Michael Snow ‘Two Radio Solos’


01 Short Wavelength (39:14)
02 The Papaya Plantations (47:12)

Total time: 86:26
Recorded 1980
Cassette released by Freedom In A Vacuum, 1988

Two Radio Solos is a cassette of 2 playing-the-radio improvisations done in 1980 and released in 1988 by a no longer existing Toronto company (it’s still available though).’
[Michael Snow, 2005, +]

nordmende-idolApart form being one of the greatest experimental film makers of all time, Canadian Michael Snow (b Toronto 1929) has also extensively played piano, trumpet, synth and percussion on numerous records and live performances. His recorded output includes many jazz and improvisation records, with the Canadian Creative Music Collective (CCMC) amongst others. Snow issued several legendary experimental albums on his own as well, like 1975’s ‘Musics For Piano, Whistling, Microphone And Tape Recorder’ [excerpt here] or ‘The Last LP’ in 1987 (full album here]. ‘Two Radio Solos’ was recorded in between those 2 masterpieces and offers lenghty improvisations played on a Nordmende radio receiver (pictured above). Here as well, Snow is dealing with long durations, like in his films ‘Wavelength’ (1966-67) and ‘La Région Centrale’ (1971). The tracks are vast collages of foreign radio broadcasts, static bursts and abstract electronic sounds, all ‘played’ with the radio surfing the shortwave frequencies (2 to 30 MHz). Chinese and Russian languages are recognizable, as well as english. I suspect there was a kind of post-production editing of one kind or another, contrary to what Snow states on the cover: some recordings are noticeably sped up, some passages juxtapose 2 sound sources and some cut-ups are obvious. The B side is a joyous collage of languages from around the world, embarking many exotic world musics, lounge music, electronic sounds and gray noise as well, all sourced from the Nordmende. ‘The Papaya Plantations’ at times sounds like regular electroacoustic music, but mostly like an autonomous sound organism with a noisy life of its own. In the liner notes to ‘Musics for Piano, Whistling…’, Snow writes about the ‘hearing/seeing/thinking experience of certain parts of certain of my films’. I assume one could consider the radio listener as defined by all the wavelengths he receives at a given moment, so that the human being is inhabiting a specific region of the electromagnetic spectrum. Listening to the radio you tune to all frequencies, all at once. This tape conjures such magic. PS: I really wonder where is located the ‘North Canadian cabin’ where this was supposedly recorded. I can’t help envisioning a desolate and isolated landscape like ‘La Région Centrale’.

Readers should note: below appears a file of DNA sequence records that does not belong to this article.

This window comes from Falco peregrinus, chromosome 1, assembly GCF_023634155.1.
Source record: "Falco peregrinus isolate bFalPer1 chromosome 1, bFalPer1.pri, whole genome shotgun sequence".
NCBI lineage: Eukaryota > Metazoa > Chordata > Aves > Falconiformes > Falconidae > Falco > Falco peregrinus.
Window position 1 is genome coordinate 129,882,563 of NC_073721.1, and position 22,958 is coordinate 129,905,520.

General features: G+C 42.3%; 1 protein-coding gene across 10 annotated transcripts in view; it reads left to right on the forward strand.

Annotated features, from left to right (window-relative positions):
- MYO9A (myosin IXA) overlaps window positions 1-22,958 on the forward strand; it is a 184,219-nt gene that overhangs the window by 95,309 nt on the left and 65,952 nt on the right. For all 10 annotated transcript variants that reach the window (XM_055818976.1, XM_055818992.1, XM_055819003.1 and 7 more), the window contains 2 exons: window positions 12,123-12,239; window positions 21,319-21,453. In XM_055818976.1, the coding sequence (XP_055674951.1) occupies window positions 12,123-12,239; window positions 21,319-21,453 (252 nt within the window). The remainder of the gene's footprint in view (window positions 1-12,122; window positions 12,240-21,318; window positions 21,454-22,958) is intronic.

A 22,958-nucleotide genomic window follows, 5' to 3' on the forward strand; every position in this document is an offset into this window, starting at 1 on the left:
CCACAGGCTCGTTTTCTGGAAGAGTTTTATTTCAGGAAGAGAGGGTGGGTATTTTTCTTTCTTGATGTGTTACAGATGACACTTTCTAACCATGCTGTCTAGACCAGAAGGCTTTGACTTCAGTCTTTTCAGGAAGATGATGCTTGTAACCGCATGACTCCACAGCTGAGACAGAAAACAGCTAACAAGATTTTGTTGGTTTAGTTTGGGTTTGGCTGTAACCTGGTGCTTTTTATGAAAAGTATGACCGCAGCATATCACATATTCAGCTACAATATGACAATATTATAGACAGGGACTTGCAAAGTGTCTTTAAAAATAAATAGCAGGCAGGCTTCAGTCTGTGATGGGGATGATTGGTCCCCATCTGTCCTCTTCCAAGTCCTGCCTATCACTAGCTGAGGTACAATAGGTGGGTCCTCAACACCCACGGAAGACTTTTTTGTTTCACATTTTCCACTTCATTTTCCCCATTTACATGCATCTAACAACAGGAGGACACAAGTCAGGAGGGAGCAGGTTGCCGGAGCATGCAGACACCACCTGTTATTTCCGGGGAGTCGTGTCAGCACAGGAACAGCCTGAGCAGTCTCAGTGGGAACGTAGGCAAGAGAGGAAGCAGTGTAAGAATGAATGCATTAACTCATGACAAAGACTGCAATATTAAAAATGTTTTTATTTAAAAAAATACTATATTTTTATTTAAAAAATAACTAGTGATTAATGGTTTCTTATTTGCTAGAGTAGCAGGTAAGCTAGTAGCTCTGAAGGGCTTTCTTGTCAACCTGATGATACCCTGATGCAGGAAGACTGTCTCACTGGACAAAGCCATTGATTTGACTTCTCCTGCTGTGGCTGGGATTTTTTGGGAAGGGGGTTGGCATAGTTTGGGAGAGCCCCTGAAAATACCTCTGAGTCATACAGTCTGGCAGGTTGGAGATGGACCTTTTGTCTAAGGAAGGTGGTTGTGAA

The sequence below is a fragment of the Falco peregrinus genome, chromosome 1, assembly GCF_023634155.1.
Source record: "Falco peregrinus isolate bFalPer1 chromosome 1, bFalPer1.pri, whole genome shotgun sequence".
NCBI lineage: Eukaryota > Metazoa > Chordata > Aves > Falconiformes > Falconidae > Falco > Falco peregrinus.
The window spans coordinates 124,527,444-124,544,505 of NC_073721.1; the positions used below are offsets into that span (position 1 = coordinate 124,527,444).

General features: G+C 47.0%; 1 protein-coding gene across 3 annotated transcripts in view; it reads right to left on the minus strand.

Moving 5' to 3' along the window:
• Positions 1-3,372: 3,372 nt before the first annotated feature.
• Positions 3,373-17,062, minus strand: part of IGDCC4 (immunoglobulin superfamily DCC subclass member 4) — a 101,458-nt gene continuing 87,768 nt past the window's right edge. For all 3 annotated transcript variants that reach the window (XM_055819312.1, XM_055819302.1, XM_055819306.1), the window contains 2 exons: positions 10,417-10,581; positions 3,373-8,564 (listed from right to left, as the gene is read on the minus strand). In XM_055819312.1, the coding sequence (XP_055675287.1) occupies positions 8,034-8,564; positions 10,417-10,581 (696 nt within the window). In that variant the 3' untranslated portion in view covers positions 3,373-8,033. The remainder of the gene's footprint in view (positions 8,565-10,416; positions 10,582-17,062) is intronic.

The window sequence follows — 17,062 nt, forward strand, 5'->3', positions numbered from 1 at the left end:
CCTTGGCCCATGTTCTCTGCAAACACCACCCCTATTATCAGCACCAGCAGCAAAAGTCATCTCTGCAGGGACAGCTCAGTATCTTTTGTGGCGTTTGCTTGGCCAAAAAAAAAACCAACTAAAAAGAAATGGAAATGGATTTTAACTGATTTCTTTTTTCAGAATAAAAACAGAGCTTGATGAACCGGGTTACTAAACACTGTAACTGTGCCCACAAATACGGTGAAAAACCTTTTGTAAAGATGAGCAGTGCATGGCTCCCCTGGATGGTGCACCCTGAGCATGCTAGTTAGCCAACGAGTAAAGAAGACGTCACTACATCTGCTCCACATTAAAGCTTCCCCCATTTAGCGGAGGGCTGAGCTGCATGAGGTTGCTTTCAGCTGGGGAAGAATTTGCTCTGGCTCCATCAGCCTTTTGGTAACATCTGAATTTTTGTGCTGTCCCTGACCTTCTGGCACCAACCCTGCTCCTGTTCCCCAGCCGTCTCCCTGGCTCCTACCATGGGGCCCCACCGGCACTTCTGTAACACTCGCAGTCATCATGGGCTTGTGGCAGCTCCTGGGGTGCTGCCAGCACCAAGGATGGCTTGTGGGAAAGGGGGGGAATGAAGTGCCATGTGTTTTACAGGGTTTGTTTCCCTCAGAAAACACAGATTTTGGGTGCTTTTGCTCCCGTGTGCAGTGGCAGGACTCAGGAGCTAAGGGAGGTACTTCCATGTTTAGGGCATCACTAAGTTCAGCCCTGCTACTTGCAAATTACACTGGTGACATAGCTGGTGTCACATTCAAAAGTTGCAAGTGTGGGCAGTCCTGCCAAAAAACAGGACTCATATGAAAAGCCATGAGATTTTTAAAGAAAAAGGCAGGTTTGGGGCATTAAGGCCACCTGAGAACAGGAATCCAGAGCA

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Michael Snow solo recordings:

  • 1962 ‘Theft/Sunset Time’, 45rpm, Astral Records, Toronto
  • 1975 ‘Musics For Piano, Whistling, Microphone And Tape Recorder’, LP, Chatham Square Records, New York (recorded 1970-72)
  • 1977 ‘Hearing Aid’, sound environment with metronome, four C90 cassettes, 4 tape players (2002 CD reissue by Supposé and Galerie Klosterfelde, Berlin)
  • 1978 ‘Vie D’Or’ LP, Music Gallery Editions 11, Toronto
  • 1987 ‘The Last LP’, LP, Art Metropole, Toronto
  • 1988 ‘2 Radio Solos’, cassette, Freedom In A Vacuum (recorded 1980)
  • 1989 ‘Sinoms’, cassette, Art Metropole, edition of 50 and CD, Musée du Québec, ref. MUQ89D-02 [listen here]
  • 1991 ‘They Changed the Lights’ incl. in ‘Masterpieces From The Music Gallery’ CD
  • 1992 ‘Somewhere Else’ in Musicworks cassette and CD #54
  • 2001 ‘Snow Solo Piano Solo Snow (3 phases)’, 3CDs, Ohm Editions, Québec